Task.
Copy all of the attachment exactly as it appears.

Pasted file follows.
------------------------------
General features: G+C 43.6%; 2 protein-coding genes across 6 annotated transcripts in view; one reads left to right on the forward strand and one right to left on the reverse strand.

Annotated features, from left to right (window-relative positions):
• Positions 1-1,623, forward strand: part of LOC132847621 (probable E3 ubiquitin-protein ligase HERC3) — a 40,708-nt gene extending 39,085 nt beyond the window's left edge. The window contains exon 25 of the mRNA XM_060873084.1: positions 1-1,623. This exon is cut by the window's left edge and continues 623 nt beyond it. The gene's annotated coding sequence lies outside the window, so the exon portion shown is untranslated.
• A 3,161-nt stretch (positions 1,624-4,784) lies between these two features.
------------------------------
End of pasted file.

General features: G+C 43.6%; 2 protein-coding genes across 6 annotated transcripts in view; one reads left to right on the forward strand and one right to left on the reverse strand.

Annotated features, from left to right (window-relative positions):
• Positions 1-1,623, forward strand: part of LOC132847621 (probable E3 ubiquitin-protein ligase HERC3) — a 40,708-nt gene extending 39,085 nt beyond the window's left edge. The window contains exon 25 of the mRNA XM_060873084.1: positions 1-1,623. This exon is cut by the window's left edge and continues 623 nt beyond it. The gene's annotated coding sequence lies outside the window, so the exon portion shown is untranslated.
• A 3,161-nt stretch (positions 1,624-4,784) lies between these two features.